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Thread: LASIK procedure and astronomy?

  1. #1
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    Default LASIK procedure and astronomy?



    Hi, folks.

    I've been thinking about getting LASIK, but am reluctant to do so because it's apparently a guarantee that one of the side effects is "halos" that appear around objects when the pupil is fully dilated.

    For most people, this is fine -- the halos only appear when you are in a really dark room (like your bedroom going to sleep) and with really bright point sources (like LEDs on TVs and stuff). Apparently the light from headlights, street lamps, etc. is sufficient to prevent the halos from appearing (presumably because the pupil is closed enough to cover the "edges" of the now-not-uniformly-round lens.

    What I'm wondering, though, is whether this aberration is a serious deterrent for those that do astronomy. It sure seems like it would be -- I originally tried wearing contact lenses (which apparently compare similarly for ghosting and halos with LASIK) when out at the scope, and found the aberrations distracting and difficult to deal with.

    Has anybody on this forum ever had LASIK? Did you notice any issues with visual observing afterward?

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    Default Re: LASIK procedure and astronomy?

    I did LASIK back around 2002 I think. Right after the surgery, the halos really stuck out, but over time they faded. I can still see them. (especially when I see my commuter train bright headlights coming in the early mornings) I don't notice them while driving anymore though.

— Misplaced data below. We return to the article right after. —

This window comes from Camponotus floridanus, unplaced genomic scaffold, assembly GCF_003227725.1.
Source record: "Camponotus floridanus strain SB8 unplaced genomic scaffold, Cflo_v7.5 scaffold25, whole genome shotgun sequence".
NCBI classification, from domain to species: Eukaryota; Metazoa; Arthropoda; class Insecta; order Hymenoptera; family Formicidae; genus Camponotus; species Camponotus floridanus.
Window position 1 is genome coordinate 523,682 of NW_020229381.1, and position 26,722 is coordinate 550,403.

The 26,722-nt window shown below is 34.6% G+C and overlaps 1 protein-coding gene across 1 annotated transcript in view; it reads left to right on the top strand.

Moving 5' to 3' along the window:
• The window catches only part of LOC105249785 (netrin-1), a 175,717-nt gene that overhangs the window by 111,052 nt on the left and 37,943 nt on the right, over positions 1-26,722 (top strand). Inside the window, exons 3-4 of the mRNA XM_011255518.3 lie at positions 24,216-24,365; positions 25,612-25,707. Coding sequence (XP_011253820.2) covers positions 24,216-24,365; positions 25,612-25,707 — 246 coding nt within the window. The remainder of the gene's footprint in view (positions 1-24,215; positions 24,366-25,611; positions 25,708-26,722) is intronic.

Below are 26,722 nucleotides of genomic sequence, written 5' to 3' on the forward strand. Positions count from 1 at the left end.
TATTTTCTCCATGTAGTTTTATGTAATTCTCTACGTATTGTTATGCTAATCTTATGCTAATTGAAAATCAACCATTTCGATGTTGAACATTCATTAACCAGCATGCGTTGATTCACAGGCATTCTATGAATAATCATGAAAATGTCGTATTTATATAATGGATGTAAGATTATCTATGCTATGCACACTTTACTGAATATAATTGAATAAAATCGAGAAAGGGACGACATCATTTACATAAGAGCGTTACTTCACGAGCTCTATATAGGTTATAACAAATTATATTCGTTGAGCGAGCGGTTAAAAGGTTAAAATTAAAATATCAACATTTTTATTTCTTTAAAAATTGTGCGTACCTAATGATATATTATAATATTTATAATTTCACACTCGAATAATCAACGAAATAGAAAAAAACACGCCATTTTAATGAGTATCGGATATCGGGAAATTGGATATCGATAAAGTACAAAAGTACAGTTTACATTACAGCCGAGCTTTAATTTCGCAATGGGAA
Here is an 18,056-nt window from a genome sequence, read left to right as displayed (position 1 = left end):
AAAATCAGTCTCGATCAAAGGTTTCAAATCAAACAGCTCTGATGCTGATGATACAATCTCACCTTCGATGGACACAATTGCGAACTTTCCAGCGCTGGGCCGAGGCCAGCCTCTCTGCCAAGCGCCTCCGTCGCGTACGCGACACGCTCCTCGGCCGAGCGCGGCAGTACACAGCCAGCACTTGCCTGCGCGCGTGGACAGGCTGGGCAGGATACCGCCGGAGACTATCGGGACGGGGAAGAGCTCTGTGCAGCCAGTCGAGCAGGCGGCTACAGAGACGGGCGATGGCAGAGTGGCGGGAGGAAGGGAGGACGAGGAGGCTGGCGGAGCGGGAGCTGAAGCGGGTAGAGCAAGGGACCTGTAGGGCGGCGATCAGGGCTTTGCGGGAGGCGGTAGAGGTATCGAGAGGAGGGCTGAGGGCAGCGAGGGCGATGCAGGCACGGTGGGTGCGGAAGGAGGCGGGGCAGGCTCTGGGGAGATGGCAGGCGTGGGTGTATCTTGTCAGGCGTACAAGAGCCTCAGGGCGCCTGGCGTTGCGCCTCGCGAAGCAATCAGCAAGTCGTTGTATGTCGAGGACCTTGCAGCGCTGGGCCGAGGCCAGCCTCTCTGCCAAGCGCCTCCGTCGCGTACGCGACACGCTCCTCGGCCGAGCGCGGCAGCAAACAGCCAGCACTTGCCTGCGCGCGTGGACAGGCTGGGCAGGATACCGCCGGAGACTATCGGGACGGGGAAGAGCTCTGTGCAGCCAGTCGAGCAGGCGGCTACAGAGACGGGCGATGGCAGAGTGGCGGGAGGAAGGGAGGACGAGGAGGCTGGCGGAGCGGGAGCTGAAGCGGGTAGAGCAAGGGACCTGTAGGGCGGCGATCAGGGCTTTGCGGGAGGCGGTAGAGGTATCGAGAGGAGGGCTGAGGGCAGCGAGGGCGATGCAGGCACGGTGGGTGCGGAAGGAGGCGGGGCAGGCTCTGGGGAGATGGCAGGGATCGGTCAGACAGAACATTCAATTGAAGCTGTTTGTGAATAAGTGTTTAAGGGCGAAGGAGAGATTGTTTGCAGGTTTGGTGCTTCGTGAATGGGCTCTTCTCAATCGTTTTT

As for the effects on astronomy, I don't notice anything as observing generally isn't bright.. Well, the moon still blinds me if I forget the moon filter!

    As a side note about LASIK. While my ability to read smaller words at a distance improved dramatically, I did notice that my vision wasn't as crisp as it was if I was wearing glasses. That said, I am extremely happy with the outcome.

    When I did my LASIK, they were in transition. It was half laser and half knife. Today, I'm pretty sure it's all done with lasers.

    Good luck with your choice!
    Dave

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    Default Re: LASIK procedure and astronomy?

    I had the proceedure done 7 years ago. I did have the halos and star burst's for about 6 months. They eventually went away. I'm not sure if they do for everyone though. I also suffered from night blindness for the first 3 months or so.

    My eyes ended up being 20/15 after the treatment and I really couldn't be happier with it. I never got into astronomy until a couple years had past so I really can't say how it will effect your viewing short term. Right now, I don't think my astronomy viewing has been effected at all by it.

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    Default Re: LASIK procedure and astronomy?

    To me LASIK has always been about fashion and not function. I had razor-sharp vison until I hit 40, and then had to start wearing glasses. With glasses, still razor sharp. I would never dream of letting someone carve up my eyes. My wife had LASIK about 5 years ago, still complains about driving at night and her vision drifted to the point that she has to wear reading glasses. Not the best 3k ever we ever spent.

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    Default Re: LASIK procedure and astronomy?

    I had Lasik in 2004/2005.

    Yup! I was one of those so fortunate as to have it twice. The first time I ended up quite far-sighted. I corrected beautifully, but it was not at all what I'd wanted.

    I had it done a second time and for a while I had some disturbing double vision in the left eye (vertical). Some halos and such still with some headlights and streetlights but it really is not bothersome.